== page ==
necessary in a democratic society in the interests of:
i) National security
ii) Public safety
iii) Economic well-being of the country
iv) Prevention of disorder or crime
v) Protection of health or morals
vi) Protection of the rights and freedoms of others
As previously stated claims to prevent publication of material on the basis it
is confidential are in effect often claims to the right to the protection of
personal privacy or to protect private property or both.
Converse? i.e. claims for an alleged breach of privacy may be to protect
reputation.
GOOGLE & THEIR OTHER BUSINESSES YOU TUBE G MAIL
Information Commissioners Office (ICO) state Data Protection Act
provisions breached- Google keep, use & pass on.
WEBCAM HACKERS?
EXAMPLES:
The various aspects of restrictive reporting legislation supporting
privacy? (e.g. Children & young Persons Act 1933
Victims in Sexual offences)
Secret formulae Doctor Lawyer
Confidentiality/Privacy?
Wireless Telegraphy Act 1949
Regulation of Investigatory Powers Act 2000

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i.e. interception of Mail public/private.

Phone or other telecommunication systems

Also covered in Codes of Practice.


News of the World 2007 Royal editor , Clive Goodman given 6 months
imprisonment for offences under Section 1 of the act relating to the
interception voicemail messages of members of our royal family
NOW Leveson Inquiry
Journalists recording telephone calls???
80% of phone hacking on behalf of law firms telecom companies and
insurers. Leveson knew report of Serious Organised Crime Agency
(SOCA) 2008.
Devices fixed to relevant signal box by trained telecoms engineer.

STATUTORY PROTECTION OF PRIVACY??


Kaye v Robinson & Another [1990]

PRIVACY v FREEDOM OF EXPRESSION?

Robertson & Nicol Media Law 5th. Ed. highlight the following three cases
as being instrumental in developing the approach now taken by courts.
They are described as involving a lying and petulant model, a minor Euroroyal and a pair of Hollywood luvies.
Campbell v MGN [2004] ( H.L.)

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Von Hanover v Germany [2004]


(Princess Caroline Monaco)
Douglas v Hello Magazine [2001 2007] -Michael Douglas & K.Z
Jones
NO precise CAUSE OF ACTION:
Thus Cause of action by way of CONFIDENTIALITY
but the obligation of confidence being abused by unauthorised use - Coco v
AN Other to its replacement by a two way test:
Held in cases involving misuse of private information the court should
apply a two way test:
i)

Did the claimant have a reasonable expectation of privacy


regarding the information?

And if yes
ii)

Is the persons right to privacy more important, in all the


circumstances, than someone elses right to freedom of expression
under article 10 E.U.C. of H.R?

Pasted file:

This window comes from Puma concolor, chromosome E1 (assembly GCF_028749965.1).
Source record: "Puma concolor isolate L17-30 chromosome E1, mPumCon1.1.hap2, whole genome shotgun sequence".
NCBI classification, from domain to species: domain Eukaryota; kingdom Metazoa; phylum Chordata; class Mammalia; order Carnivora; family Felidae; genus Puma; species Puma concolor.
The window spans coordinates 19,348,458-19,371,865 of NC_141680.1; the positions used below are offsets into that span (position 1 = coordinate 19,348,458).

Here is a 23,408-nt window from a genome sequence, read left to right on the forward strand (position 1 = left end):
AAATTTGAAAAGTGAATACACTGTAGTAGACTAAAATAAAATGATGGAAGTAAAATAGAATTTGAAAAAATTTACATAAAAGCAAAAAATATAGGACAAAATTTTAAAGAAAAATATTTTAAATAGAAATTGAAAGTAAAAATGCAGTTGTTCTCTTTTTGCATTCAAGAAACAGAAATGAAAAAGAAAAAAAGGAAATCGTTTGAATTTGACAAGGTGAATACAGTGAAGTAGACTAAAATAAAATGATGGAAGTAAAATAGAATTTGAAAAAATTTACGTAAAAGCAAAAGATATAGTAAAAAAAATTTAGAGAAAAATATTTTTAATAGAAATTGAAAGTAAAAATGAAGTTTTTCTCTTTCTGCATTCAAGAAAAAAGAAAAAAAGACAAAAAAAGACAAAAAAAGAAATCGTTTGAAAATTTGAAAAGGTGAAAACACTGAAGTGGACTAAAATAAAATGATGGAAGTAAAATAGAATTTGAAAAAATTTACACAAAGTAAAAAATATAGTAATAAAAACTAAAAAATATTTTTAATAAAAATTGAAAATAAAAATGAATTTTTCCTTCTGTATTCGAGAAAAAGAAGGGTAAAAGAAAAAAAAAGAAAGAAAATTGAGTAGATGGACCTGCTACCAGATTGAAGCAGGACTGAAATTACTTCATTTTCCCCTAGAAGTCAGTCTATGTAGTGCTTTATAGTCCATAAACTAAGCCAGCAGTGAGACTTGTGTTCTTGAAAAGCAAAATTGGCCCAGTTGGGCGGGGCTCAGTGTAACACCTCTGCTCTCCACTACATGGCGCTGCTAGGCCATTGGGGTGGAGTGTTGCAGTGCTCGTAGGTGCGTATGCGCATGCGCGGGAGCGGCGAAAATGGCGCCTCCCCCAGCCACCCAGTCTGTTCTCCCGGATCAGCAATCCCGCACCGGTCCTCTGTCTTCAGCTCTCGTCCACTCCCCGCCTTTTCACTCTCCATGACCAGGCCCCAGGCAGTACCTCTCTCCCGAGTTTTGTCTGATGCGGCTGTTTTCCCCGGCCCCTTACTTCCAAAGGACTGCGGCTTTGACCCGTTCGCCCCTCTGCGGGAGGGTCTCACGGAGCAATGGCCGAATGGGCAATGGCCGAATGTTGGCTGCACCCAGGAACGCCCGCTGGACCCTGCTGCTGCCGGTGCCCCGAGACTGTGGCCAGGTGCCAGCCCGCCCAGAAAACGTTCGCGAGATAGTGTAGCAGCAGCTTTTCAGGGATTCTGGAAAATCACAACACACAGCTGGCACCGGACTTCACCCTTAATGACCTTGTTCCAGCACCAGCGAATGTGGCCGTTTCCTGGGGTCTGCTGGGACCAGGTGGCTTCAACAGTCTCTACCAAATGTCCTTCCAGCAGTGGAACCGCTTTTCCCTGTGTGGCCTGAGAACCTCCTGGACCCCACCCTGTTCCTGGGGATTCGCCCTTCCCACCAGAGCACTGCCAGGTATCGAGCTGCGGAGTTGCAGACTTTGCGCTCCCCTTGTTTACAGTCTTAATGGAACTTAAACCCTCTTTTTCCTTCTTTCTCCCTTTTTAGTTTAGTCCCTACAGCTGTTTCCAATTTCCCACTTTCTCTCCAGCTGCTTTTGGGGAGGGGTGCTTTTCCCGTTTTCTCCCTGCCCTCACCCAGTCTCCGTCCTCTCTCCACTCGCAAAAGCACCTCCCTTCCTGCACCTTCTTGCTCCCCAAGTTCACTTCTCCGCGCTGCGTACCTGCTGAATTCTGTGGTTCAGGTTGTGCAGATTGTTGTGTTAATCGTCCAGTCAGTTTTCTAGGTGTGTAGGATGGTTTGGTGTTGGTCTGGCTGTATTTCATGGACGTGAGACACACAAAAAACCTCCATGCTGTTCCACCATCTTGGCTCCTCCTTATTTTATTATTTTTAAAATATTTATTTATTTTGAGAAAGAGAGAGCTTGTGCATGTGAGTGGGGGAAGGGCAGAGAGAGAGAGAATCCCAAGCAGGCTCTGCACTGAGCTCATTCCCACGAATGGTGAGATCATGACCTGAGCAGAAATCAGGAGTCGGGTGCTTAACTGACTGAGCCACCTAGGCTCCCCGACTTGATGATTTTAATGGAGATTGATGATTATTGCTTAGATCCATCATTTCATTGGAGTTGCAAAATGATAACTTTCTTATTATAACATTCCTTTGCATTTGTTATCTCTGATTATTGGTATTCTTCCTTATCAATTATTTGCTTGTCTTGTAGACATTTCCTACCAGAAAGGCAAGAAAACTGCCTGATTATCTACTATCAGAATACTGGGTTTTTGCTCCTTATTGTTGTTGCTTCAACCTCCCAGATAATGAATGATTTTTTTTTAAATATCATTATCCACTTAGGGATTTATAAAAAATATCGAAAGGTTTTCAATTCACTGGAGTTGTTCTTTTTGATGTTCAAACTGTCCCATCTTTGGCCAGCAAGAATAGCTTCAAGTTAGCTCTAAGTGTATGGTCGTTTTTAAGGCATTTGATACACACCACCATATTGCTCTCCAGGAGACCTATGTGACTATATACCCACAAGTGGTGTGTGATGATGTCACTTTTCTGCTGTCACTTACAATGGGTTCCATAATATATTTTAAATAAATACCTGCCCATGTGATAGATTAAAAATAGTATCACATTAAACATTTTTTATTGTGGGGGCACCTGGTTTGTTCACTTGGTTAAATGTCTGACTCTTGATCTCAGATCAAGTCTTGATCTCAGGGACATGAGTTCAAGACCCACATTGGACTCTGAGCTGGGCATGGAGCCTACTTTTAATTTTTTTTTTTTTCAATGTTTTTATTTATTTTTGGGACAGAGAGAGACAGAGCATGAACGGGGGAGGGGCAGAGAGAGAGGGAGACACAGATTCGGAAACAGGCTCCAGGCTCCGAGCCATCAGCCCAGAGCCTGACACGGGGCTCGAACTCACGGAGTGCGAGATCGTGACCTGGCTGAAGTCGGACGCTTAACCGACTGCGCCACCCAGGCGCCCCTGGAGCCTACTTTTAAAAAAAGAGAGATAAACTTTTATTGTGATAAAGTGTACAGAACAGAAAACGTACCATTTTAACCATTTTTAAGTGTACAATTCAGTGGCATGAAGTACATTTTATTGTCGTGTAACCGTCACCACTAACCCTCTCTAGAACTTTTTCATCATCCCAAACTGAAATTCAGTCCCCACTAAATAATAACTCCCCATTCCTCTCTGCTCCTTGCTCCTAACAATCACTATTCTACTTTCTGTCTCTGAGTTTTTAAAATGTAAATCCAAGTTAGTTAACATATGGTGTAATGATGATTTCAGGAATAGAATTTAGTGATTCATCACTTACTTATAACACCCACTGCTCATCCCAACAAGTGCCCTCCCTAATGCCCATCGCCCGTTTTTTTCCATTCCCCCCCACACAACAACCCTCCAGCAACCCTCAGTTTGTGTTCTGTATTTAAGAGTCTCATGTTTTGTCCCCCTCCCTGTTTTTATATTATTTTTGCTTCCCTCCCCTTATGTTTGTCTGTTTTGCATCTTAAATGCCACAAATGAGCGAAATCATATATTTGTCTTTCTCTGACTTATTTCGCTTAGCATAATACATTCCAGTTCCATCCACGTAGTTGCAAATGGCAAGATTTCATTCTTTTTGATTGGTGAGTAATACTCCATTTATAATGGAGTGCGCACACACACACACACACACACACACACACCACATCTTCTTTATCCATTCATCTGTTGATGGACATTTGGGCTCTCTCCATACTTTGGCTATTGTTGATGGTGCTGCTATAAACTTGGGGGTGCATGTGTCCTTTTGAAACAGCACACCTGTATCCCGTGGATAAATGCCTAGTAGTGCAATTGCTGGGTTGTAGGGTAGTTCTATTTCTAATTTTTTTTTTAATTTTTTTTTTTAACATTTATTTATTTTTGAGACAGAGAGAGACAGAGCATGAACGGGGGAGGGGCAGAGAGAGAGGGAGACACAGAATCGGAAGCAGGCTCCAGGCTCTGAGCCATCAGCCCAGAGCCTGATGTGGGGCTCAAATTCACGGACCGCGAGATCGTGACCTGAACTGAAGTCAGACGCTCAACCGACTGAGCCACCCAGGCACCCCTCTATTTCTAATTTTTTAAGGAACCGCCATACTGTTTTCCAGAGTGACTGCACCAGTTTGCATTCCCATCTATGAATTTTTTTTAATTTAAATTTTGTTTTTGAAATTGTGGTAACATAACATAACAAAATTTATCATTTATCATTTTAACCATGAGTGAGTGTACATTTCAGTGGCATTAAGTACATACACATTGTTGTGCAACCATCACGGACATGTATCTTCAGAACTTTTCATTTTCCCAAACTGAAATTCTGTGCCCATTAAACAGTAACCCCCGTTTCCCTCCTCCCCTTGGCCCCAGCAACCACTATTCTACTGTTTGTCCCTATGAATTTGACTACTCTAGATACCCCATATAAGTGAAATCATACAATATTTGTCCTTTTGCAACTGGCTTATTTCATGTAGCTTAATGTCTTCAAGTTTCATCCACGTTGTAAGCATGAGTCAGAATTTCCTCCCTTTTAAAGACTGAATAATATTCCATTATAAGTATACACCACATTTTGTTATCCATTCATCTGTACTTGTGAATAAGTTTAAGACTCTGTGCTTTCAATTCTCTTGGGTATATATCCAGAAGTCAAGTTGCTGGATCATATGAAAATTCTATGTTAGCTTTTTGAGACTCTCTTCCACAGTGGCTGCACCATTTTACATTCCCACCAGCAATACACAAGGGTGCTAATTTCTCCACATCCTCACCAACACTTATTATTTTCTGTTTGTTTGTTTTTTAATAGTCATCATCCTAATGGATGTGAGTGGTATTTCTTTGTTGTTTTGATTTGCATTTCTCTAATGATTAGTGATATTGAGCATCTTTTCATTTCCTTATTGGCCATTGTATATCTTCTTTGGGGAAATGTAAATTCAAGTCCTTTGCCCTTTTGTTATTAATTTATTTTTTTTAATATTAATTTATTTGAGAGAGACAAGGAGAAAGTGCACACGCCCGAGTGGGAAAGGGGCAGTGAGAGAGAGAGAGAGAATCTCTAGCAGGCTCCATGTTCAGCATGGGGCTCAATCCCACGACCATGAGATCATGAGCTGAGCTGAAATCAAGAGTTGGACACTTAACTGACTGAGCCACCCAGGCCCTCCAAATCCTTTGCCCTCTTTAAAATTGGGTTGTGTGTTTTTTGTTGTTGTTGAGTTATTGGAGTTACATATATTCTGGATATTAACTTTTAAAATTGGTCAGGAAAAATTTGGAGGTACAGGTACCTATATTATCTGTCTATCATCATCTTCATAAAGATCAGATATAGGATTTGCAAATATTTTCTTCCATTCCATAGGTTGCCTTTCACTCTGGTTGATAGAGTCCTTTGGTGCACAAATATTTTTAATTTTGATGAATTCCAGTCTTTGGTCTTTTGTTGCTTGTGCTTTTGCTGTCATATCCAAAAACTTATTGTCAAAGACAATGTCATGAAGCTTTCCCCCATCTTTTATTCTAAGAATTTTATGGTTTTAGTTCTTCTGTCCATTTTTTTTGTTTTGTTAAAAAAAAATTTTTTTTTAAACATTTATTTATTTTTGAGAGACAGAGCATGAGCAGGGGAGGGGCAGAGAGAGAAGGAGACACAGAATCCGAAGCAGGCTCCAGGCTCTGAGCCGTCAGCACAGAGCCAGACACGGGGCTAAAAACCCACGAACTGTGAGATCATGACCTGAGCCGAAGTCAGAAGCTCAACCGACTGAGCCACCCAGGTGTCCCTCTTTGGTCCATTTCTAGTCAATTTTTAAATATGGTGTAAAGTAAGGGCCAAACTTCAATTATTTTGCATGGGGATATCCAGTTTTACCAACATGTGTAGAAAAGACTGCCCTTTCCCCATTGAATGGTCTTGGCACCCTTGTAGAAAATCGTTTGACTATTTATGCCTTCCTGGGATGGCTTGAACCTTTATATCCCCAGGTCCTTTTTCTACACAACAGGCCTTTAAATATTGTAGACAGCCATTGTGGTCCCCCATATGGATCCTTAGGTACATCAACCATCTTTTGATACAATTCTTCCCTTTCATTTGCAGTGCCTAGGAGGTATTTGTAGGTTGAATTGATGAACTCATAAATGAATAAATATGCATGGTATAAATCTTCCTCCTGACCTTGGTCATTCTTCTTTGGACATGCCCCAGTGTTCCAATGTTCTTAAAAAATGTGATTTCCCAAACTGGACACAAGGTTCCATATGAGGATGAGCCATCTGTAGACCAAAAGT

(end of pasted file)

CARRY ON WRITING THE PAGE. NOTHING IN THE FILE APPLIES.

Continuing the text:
Campbell v MGN [2004]


i.e. Did the information contribute to public debate of high interest or not
in Campbell the photographs did not
Photographs taken on a private occasion and disclosed private
information. Thus breach of art.8.
e.g. Douglas - right to sell pictures was similar to selling a trade secret
and thus confidential and a breach occurred.

PRIVACY IN PUBLIC PLACES?

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Campbell Von Hanover

PRIOR NOTIFICATION OF PUBLICATION


Mosley V News Group Ltd [2008]

CHILDREN?
i) Re X (a minor)[1975 See Lord Dennings response
ii) Murray v Express Newspapers Ltd [2008] (JK Rowling)

CODES OF PRACTICE
PRESS COMPLAINTS ? - OFCOM - BBC
i.e. Privacy Harassment Hospitals Hidden listening devices or
cameras long range photography -

DATA PROTECTION Protection of privacy ??


DATA PROTECTION ACT 1984
Applies to computerised records of personal data
DATA PROTECTION ACT 1998
Applies now to structured manual records of personal data
not just computerised records

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Eight principles
Media data problems??
NB
Campbell v Mirror Group Newspapers Ltd [2004]
Data included the photographs of Campbell leaving N.A. premises
INFORMATION COMMISSIONER
Data keepers (i.e. Controllers) must register with Commissioner.
All who keep data must comply with the eight principles
If requested, in general, must advise those on whom data is kept
Powers of entry and inspection.
Google gathered vast amount of photographs of homes for its Street
View project. Gathered other data from texts & e mails.
In 2010 told delete but later discovered a number of hard drives it had
missed Accidentally.
IN June 2013 given 35 days to destroy or face contempt of court
action if it does not produce a certificate of destruction to ICO. Just a
slap on the wrist??

Courts? Clerk to a court determines disclosure policy but should


supply addresses of accused?
NB failure to identify correctly
Defamation Newstead case!

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POLICE - (ACPO GUIDELINES)


Victims witnesses next of kin in crime road accident etc cases are
entitled to retain anonymity if desired except in exceptional
circumstances
DEAD PEOPLE?
GLOBAL ASPECT?
France:
Ultimatum given to GOOGLE by French National Commission on
Computing and Freedom Explain how it uses information i.e.
tracking data from You Tube Gsmall Google+
Users of Google information no option to opt out.
********
TEST YOUR KNOWLEDGE & UNDERSTANDING